Olympic games present a rare joy to watch on television

Brian Kimmes

Brian Kimmes

The 2006 Winter Olympic games are taking place in Turin, Italy. The Olympics, both winter and summer, are one of my favorite things to watch on TV, for a variety of reasons.

One reason I love the Olympics is because they happen so rarely. The games take place once every four years. The summer and winter games are during alternating even-numbered years, but it still takes four years to see the same events again. The Olympics are such a rarity that they are a treat to watch. They, like anything in scarce supply, are great when you get the chance to enjoy them.

Another thing that makes the Olympics so great is the different sports. Many of the Olympic sports, especially the winter sports, are not on TV on a regular basis. The only winter sport consistently on television is hockey, but downhill skiing, cross-country skiing, figure skating, speed skating, the biathlon, bobsledding and curling are among the sports shown on TV during the Olympics. Here in the U.S., football, baseball and basketball reign supreme, while golf, racing and even poker also have loyal viewing. The Olympics provide a glimpse into the sporting world that is seldom seen or talked about. The athletes that compete in many of the Olympic sports train just as hard as the professional athletes here in the States, but without the publicity or fanfare.

The athletes themselves are another reason to watch the games. They do not receive millions of dollars from their sport. In fact, most athletes need a job to support themselves in their sport. The participants in the games compete because they love their sport and they love competing. Some athletes receive endorsements if they do well, but the vast majority of athletes receive no economic gain from the Olympics. A common criticism of today’s professional athletes in America is they do not play with heart or passion, but only for the money. The Olympics are everything pro sports in the U.S. are not.

Another great aspect of the Olympics is that each participant represents their country. The sense of national pride from all athletes is amazing. To see a grown man standing atop the gold-medal podium, crying at the sound of his nation’s anthem is quite a sight. The athletes represent their country and their entire country cheers for them, uniting around the athletes. Here in the U.S., Yankee fans and Red Sox fans cheer for the U.S. baseball team, or Blackhawk fans and Red Wing fans cheer for the U.S. hockey team.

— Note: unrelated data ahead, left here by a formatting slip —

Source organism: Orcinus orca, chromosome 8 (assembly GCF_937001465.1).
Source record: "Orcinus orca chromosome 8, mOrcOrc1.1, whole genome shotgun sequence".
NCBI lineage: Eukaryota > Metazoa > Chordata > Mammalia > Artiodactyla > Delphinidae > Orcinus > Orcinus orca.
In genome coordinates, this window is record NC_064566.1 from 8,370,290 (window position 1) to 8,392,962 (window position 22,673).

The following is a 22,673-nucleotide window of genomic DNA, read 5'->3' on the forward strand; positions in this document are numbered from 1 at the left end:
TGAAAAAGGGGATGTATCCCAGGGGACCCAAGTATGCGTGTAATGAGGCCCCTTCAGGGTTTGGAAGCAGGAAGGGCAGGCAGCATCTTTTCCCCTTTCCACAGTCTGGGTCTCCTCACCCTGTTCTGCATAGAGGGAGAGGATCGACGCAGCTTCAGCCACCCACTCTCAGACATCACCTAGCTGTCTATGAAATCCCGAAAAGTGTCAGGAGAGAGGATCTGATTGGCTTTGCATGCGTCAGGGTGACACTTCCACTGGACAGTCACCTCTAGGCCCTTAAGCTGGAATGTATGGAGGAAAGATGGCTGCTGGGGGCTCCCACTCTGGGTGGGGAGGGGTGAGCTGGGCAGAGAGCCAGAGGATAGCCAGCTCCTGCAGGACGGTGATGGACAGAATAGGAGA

Arguably the most unifying moment, and biggest moment, in U.S. sports occurred at the 1980 Winter Olympics, when the U.S. beat the Soviets in hockey. It did not matter where you were from in the country or which professional team you supported, you were an American and ecstatic about the victory.

Athletes will often grab their country’s flag and take a victory lap, expressing their love for their country.

Because the Olympics are held every four years, each race, game or match is extremely important. The infrequency of the games increases the magnitude and intensity of the contests. The thrill of victory and agony of defeat are multiplied. If an athlete falters, he or she has to wait four years to get another chance. Athletes do not have many opportunities in the Olympics to begin with. If an athlete is fortunate, he or she competes in three different games. Some athletes compete in more, but the window of opportunity for an Olympic medal is small. In U.S. sports, a common phrase is “We’ll get them next year.” Well, there is no next year in the Olympics. It is, “We’ll get them in four years.”

The Olympics are a time when bickering countries can get together and, for two weeks, put aside their differences. This was never more evident than during the Cold War. The threat of nuclear war hung over the entire world. Yet, the Soviets, the Americans and their allies would compete against each other at the Olympics. In a sense, the Olympics are a utopian view of how the world could and should be, all countries getting along and competing fairly and passionately with each other.

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